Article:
But one of the inmates was touched by the missionaries’ visit and their Christ-centered message. He decided that if he ever left prison alive, he would find out more about the church they represented.

Youth from Chile participate in a For the Strength of Youth (FSY) session.
Youth from Chile participate in a For the Strength of Youth (FSY) session. Credit: Deseret News Archives

Later, he indeed found the Church, was baptized and accepted his own full-time mission call. When the former inmate returned from his mission, he met a fellow convert. They fell in love and married.

Years later, the couple was discussing their unique conversion stories. The young wife pulled out a photograph of the missionary who had taught her family.

“Her husband could not believe it,” said Elder Uchtdorf. “The image on the photograph was the same missionary who had come to the prison and spoken to the inmates.”

The couple would become “a pillar of the Church” in Chile, blessing many lives.

The missionary would only learn of his shared connection with the couple decades later.

“For him, it was an example of our Heavenly Father reaching out to two of His beloved children to bring about His own purposes.”

The Lord cared enough about the husband and wife to bring them together in a way that neither could have anticipated. They mattered to Him.

Never be ashamed of being a Latter-day Saint

Perhaps, said Elder Uchtdorf, some in Sunday’s audience feel they are different than David or the Chilean couple. They may feel God has forgotten them.

“My beloved friends, my witness to you is that you are infinitely important. God does know you.

He loves you. He yearns to bless and guide you. To lift you from where you are and place you upon thrones of glory. For you are his child. You are royalty. You are not forgotten.”

Elder Uchtdorf closed his message by challenging the Chilean Latter-day Saints to never be ashamed of being a Latter-day Saint.

Elder Dieter F. Uchtdorf and his wife, Sister Harriet Uchtdorf, greet a young elder prior to a Feb. 15, 2020, missionary meeting in Santiago, Chile.
Elder Dieter F. Uchtdorf and his wife, Sister Harriet Uchtdorf, greet a young elder prior to a Feb. 15, 2020, missionary meeting in Santiago, Chile. Credit: Jason Swensen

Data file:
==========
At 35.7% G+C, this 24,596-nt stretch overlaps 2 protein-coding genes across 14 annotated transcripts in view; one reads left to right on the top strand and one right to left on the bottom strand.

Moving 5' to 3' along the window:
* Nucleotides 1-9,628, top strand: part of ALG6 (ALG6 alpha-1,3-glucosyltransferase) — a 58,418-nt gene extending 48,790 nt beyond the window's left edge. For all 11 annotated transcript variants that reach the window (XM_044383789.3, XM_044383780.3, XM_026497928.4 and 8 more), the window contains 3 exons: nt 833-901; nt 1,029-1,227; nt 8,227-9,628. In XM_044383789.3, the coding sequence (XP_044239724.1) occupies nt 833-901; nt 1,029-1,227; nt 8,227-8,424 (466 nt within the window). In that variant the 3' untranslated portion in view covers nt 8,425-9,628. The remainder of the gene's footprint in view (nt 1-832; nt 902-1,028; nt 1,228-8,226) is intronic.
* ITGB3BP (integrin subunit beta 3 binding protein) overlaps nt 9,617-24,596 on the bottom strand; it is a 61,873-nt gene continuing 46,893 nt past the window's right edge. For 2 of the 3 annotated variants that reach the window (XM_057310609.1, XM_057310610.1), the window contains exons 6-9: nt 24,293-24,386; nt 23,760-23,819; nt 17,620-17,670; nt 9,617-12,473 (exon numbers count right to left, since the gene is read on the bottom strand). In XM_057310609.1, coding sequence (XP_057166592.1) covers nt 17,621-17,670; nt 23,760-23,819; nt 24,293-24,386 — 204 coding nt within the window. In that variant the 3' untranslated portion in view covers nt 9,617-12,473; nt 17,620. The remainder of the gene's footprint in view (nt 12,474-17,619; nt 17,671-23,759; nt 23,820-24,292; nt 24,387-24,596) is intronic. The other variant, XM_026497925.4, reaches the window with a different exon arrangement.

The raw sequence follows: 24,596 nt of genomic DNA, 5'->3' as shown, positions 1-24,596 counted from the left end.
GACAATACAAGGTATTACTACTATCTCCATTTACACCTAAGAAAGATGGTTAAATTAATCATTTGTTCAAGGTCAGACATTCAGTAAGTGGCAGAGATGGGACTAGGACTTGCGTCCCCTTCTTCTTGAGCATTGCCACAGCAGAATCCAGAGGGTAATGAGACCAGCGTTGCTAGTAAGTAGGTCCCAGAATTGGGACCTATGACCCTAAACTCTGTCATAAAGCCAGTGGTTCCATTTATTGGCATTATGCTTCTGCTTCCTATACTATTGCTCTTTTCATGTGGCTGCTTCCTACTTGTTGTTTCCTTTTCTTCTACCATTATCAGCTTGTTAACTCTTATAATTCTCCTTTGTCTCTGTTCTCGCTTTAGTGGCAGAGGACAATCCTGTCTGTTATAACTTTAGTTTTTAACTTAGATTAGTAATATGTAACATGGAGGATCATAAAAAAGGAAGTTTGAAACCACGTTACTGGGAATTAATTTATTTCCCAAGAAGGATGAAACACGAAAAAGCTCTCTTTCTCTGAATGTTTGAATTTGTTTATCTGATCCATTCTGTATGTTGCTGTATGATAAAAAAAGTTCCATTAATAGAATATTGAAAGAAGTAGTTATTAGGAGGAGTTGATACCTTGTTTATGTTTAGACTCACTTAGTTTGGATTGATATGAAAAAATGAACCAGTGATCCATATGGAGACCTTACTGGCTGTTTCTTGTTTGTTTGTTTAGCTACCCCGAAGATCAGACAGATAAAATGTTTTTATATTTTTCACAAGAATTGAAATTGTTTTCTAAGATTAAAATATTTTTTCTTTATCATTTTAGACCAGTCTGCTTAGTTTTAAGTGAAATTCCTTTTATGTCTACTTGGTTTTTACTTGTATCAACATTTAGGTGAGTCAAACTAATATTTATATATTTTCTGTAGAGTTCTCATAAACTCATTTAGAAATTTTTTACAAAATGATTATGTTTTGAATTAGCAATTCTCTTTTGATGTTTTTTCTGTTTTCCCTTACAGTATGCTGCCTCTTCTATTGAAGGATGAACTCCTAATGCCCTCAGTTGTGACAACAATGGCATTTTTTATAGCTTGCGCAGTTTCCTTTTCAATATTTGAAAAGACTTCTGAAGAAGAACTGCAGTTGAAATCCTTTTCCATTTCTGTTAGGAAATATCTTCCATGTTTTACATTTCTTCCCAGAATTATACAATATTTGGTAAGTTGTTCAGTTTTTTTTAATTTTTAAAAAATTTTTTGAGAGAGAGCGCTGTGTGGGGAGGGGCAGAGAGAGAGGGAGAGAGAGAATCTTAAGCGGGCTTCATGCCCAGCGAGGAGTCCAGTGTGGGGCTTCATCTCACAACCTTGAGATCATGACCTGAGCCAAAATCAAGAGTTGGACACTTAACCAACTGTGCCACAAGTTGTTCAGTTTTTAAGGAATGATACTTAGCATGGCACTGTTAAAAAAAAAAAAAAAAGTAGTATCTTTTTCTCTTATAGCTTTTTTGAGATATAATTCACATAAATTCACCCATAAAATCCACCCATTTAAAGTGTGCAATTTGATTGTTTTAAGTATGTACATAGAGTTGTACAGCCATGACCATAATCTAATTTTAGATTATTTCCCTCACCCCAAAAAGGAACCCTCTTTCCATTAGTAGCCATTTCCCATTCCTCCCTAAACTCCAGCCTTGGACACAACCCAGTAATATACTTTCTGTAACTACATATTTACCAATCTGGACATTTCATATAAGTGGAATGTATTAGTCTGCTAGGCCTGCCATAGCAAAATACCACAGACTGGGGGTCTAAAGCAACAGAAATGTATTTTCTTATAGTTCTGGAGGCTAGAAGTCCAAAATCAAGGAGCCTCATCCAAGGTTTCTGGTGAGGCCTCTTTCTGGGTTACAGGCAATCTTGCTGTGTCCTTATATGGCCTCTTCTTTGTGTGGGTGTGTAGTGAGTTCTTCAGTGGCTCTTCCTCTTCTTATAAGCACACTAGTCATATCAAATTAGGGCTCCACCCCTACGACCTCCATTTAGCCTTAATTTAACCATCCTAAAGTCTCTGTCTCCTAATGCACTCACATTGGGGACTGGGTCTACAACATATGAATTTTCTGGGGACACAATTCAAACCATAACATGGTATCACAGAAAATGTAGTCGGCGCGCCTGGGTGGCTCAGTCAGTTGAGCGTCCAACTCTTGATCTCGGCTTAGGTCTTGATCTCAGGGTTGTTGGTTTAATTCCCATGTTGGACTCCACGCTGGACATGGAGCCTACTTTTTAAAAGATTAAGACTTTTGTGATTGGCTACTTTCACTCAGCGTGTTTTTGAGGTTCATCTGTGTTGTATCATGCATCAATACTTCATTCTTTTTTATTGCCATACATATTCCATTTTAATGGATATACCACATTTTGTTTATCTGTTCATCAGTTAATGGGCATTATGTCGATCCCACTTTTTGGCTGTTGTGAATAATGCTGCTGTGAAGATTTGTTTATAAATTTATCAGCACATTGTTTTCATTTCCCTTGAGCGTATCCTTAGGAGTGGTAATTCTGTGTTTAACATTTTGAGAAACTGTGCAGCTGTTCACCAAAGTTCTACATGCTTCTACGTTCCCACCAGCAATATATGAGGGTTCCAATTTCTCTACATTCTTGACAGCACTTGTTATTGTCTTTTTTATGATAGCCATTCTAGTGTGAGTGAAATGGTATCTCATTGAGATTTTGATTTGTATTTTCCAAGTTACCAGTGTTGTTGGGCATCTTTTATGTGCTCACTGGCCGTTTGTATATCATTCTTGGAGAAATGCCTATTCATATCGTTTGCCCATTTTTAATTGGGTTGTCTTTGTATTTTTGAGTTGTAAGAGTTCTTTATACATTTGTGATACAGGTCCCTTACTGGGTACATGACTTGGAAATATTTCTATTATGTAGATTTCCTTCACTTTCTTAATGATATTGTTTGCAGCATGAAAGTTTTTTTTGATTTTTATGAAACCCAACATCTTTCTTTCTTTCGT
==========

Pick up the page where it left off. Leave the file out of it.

“Not being ashamed of the gospel of Jesus Christ and of being a member of The Church of Jesus Christ of Latter-day Saints gives strength and spiritual power,” he said. “Not being ashamed will help you know that God is with you even in the most difficult times.”

The gospel’s message: truth, light and hope

With trademark warmth, Sister Harriet Uchtdorf called it a joy to be “with you amazing and beautiful people of Chile.”

Like her husband, Sister Uchtdorf is a seasoned traveler. But wherever she meets with Latter-day Saints, she feels she is home. 

“And being with you today,” she, said, “feels like a huge family reunion”

Sister Uchtdorf acknowledged that many gathered Sunday were experiencing difficulties. Demonstrations and civil unrest have staggered much of the nation in recent months.

But Heavenly Father and His Son Jesus Christ will never abandon Their Chilean people, she promised.

“Focus on living the gospel and being true to your covenants. This will lead you out of any challenging circumstances in a very special way.”

Sister Uchtdorf said she learned early in her life that one of the keys to happiness was embracing God’s teachings and following Christ’s example.

When she was a little girl growing up in Germany, young Harriet Reich’s kind and talented father became very sick with cancer. For two years he suffered. He was in great pain, leaving his daughter feeling helpless.

“And when my father finally passed away, my mother, my sister and I felt consumed by a terrible and overwhelming sadness. My mother fell into a deep depression. She could not find comfort.”

Harriet’s small, heartbroken family wondered if they would ever know another day of happiness.

Then one day, an unexpected knock came at the door of their apartment. Two young Latter-day Saint missionaries greeted them, saying they had an important message they wanted to share.

The missionaries taught Harriet and her mother and sister about the plan of salvation. Their message marked a miracle for the grieving family. 

Sylvana Flores attends the dedication of the Concepcion Chile Temple in Concepcion, Chile, on Sunday, Oct. 28, 2018.
Sylvana Flores attends the dedication of the Concepcion Chile Temple in Concepcion, Chile, on Sunday, Oct. 28, 2018. Credit: Jeffrey D. Allred, Deseret News, Deseret News

“Our eyes and hearts were opened to truths we had never known,” she said. “And yet, everything they said sounded so familiar — as though we had known and believed them all along. We learned about the purpose of life, where we came from, why we were here, and what will happen after we depart from this existence.”

And death, she learned, did not signal an end to families. She would see her father again.

“The darkness in our home gave way to a sublime and joyous light. We felt the healing presence of the Spirit. It was as if angels had been sent to us. The two missionaries who came to our door seemed to be angels indeed — angels who brought us a cherished and priceless gift — the message of the master teacher, the Restored gospel of Jesus Christ.”

The Reich family accepted the gospel and were all baptized. They soon found new friends in their Latter-day Saint family. 

Decades have passed and the Uchtdorf’s have sent their own children and grandchildren on missions. They have worked hard, knowing perhaps that behind the next door they knock on is another family suffering and needing hope.

“I look back on that young girl who stood at the window praying for her father many years ago,” she said. “How I would love to go back, put my arms around her, and tell her that her Heavenly Father had not forgotten her, that He knows her, that He loves her. And that all would be all right.

“I would tell her that hope is not lost. And though the future may look frightening and dark, it is filled with light and glory.”